The end of the world, as Jehovah’s Witnesses conceive it, looms large over Yvon Justin Côté’s debut novel Liar.
The book is essentially a bildungsroman about amoral yet charismatic gay antihero Jason, who lives life without fear of consequences. “By the time he’s four years old,” explains Côté, “he’s in a very religious family, and they’ve basically made him aware of what death is, that the world is coming to an end in 1975, so he tries to get everything in. By the time he’s seven he’s sexually active, by the time he’s 11 he’s a gambling addict, and by the time he’s 14 he’s a criminal.
“And the story basically takes you into his thoughts at that time, with the occasional fast-forward into the future.”
The Quebec-born, Vancouver-based realtor, athlete (he won two gold medals at the most recent Gay Games in Chicago, then another two at the Outgames in Montreal), actor and now author, sipping coffee at The End Café near Commercial and Broadway, explains that Liar was a labour of love that had its gestation two decades ago.
“A portion of the book was actually written when I was 17. And then it was basically just filling in the blanks of what happened before and what happened after. A little over a year ago, I decided to just sit down and try to write [it]. I’ve been writing screenplays for about 12 years as a hobby, so I’d write a screenplay then throw it in a drawer. So this kind of became a compilation of all those screenplays.
“I’d been waiting a long time to write [this book],” he continues. “I just never really thought I was ready or had the time. And I just sat down one night and started writing the first chapter, and the second chapter spewed out after that. I sent it to a few friends the next day and they kept asking me for more and more chapters. Six months later I finished the book.”
The theology of Jehovah’s Witnesses is central to understanding Liar. As Côté explains it, “They believe that God is going to intervene before man destroys the earth. They thought it was going to happen in 1975 — that was actually a big mistake that they made. They believe they have to spread the word, that’s why they go door to door. They take things in the Bible actually quite literally.”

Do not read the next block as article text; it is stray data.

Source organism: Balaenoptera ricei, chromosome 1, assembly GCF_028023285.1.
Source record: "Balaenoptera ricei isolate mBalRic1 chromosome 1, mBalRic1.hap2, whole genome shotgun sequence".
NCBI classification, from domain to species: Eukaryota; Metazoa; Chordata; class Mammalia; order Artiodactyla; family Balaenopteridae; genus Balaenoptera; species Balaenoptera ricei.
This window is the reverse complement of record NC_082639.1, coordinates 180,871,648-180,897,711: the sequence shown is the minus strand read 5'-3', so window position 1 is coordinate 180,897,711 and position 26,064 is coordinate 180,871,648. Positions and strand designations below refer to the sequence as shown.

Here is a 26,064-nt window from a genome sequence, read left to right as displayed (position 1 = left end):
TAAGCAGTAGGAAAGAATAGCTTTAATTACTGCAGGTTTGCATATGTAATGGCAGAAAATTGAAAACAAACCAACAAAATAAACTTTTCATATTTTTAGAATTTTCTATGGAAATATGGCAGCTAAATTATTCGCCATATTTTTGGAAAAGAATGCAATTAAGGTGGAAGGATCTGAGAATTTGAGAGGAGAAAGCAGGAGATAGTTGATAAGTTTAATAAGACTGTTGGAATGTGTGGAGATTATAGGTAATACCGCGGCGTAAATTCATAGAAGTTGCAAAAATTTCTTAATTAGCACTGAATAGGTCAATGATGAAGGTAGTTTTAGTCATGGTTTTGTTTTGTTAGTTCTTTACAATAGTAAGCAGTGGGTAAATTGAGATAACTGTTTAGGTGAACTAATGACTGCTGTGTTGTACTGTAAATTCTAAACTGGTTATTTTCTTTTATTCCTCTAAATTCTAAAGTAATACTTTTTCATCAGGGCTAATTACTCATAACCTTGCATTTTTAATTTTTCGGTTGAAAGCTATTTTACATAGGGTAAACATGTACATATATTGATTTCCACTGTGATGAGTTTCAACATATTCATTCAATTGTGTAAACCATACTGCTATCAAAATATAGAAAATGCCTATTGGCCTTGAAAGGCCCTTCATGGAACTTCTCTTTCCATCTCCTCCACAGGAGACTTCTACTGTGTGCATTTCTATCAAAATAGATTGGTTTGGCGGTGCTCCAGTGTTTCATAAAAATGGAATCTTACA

Like his wayward protagonist, Côté was raised as a Jehovah’s Witness. “We had to go door-to-door. We had meetings three times a week. Most of the meetings that we did had to do with the Bible.”
Contrary to what one may automatically assume, growing up gay in a Jehovah’s Witness household wasn’t all horrible.
“I actually had a great childhood. I knew I was gay and therefore I knew I wouldn’t be saved when the time would come. So it really gave me a lot of freedom in the sense that I had to basically live every day and try to get as much in as I could, thinking I might not make it to high school, that I may not make it to elementary school.”
When he came out at 17, his family was accepting. “People have a very big misconception of Jehovah’s Witnesses,” says Côté. “There’s always the overly zealous ones, but that’s in any religion, where you get the crazy ones. But in general they’re just really wonderful people.”
It also helped, Côté adds, that he was never actually baptized. “You don’t get baptized usually until you’re a teenager. You have to go through a series of questions, it’s not something that’s automatic. Because I was never baptized I was never disfellowshipped. So there’s a really big difference for them if you’ve been baptized and then if you basically go against the religion’s principles. Then they shun you.
“So because I wasn’t baptized, it was okay” to be gay, he laughs.
Côté concedes that the book is at least semi-autobiographical. “A lot of it is taken from portions of my life,” he says, “but it’s also taken from the perspective of a child. So the flow of the story follows somewhat my life, but not in any sense of complete truth.”
Despite the similarities between his own life and his protagonist’s, he says that the only demons he faced while writing the book “were the ones I was dealing with at the time. I found writing brought me to another space and time where I didn’t have to be in my own thoughts. I created a new person.
“[Jason’s] past was similar to mine but I went a few steps further in everything that he did and what happened around him. I wanted to see if I could create a monster people would get attached to and love. A liar to everyone but not to the reader. An honesty deeper than any of his twisted lies. I dealt with the demons after finishing the novel.”
Côté says that people should read the novel because “it’s an experience. You get into the character’s head and you actually get to live a whole other life that isn’t your own. Everyone who’s read it so far — most people have read it in two or three days — everyone’s found something about themselves that’s there. We all have secrets, and Jason basically doesn’t hold back any secrets. There’s no holds barred.”